Last Updated on February 1, 2020, by eNotes Editorial. Word Count: 454
The protagonist of William Hazlitt’s Liber Amoris is referred to simply as “H.” throughout the book. Hazlitt’s work has been called an autobiographical novel and a quasi-novel, and it is generally accepted that “H.” stands for “Hazlitt.” H. is in Scotland, involved in obtaining a divorce from his wife, called only “Mrs. ––.” H. is a man whose age is not stated, but he is older than Sarah. H. is obsessed with the young woman, and his belief that he cannot live without her threatens his sanity and perhaps his will to live:
“I am thy creature, thy slave—I only wish to live for your sake—I would gladly die for you—"
H. alternates between praising Sarah and accusing her of tempting him with her flirtations, as well as bemoaning her supposed affection for other men.
Another major character is Sarah L., a young woman usually referred to as “S.” H. says she is “heavenly fair,” comparing her to an Italian painting possibly by Raphael. Sarah works for her parents in the house where H. is a guest during much of the book. She is single and steadfastly maintains that she cannot love. She was formerly involved with a man of higher social status, but their relationship ended two years earlier because of that discrepancy. She also has hopes that another man, not H., may develop feelings for her. She has “high ideas of the married state” and would not marry for love. She apparently becomes involved with another man, but refuses to tell H. about it, which causes him to despair.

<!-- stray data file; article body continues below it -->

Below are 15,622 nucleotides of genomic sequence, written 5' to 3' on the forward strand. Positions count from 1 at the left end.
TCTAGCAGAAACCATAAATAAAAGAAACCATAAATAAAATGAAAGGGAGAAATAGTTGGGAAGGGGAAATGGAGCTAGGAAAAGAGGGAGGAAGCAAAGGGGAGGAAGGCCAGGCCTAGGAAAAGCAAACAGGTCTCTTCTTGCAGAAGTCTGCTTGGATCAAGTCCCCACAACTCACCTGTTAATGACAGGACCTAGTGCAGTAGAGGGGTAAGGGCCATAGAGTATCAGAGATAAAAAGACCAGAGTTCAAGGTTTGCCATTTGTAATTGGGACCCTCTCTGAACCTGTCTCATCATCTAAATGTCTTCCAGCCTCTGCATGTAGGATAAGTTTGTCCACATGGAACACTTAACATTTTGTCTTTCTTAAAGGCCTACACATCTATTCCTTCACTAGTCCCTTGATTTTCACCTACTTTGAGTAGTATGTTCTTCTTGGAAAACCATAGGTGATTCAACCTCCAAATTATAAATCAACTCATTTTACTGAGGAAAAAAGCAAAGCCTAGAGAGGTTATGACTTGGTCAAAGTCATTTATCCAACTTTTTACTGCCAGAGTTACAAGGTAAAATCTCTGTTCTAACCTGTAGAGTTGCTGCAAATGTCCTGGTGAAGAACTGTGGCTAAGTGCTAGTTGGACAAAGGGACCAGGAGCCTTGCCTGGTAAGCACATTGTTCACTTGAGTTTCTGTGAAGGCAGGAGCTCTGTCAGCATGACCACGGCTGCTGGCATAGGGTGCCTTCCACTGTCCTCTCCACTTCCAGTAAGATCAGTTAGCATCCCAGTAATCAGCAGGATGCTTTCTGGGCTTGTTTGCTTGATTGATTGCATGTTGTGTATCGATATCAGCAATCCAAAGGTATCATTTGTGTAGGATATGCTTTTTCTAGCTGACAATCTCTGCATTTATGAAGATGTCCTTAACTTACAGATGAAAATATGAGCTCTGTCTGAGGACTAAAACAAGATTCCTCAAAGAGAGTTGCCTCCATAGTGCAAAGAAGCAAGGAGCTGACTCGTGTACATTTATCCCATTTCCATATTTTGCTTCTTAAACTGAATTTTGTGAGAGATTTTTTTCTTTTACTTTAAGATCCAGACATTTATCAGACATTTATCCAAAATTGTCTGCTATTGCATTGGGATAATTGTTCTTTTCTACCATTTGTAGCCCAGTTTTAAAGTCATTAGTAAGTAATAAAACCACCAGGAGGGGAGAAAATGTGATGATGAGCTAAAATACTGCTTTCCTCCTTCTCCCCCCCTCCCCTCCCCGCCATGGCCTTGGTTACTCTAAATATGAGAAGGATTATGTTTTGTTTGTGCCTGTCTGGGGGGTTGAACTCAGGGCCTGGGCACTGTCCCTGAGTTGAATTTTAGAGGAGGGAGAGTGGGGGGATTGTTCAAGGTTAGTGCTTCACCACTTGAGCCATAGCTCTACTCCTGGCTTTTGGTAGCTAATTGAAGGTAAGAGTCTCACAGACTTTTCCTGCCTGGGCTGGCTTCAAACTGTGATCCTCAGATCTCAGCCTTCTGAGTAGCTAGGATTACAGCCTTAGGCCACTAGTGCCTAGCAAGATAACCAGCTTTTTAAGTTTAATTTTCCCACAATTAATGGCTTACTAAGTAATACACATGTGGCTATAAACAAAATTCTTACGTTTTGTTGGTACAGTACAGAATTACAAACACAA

Mr. C., another lodger, is one of the men with whom Sarah converses and possibly flirts, to which H. reacts with jealousy.
Mr. L. is Sarah’s father, with whom H. has an extensive conversation revealing their flirtations. Other members of Sarah’s family are mentioned but do not appear. Betsey is Sarah’s younger sister. They also have an older sister, Mrs. M., and a brother who is not named.
C. P. is H.’s friend, with whom he corresponds and persuades to meet with “M.,” Sarah’s brother-in-law, about the possibility of marriage to Sarah. In H.’s numerous long letters, most of the content is about Sarah, and he tells C. P. that he is putting together a book about their conversations.
William is H.’s young son.
J. S. K.
H. addresses the final two letters of Liber Amoris to J. S. K., whom scholars identify as a stand-in for William Hazlitt’s close friend James Sheridan Knowles. Knowles was a playwright and actor. In his correspondence, H. recalls a visit with J. S. K. in Scotland.
(The entire section contains 696 words.)
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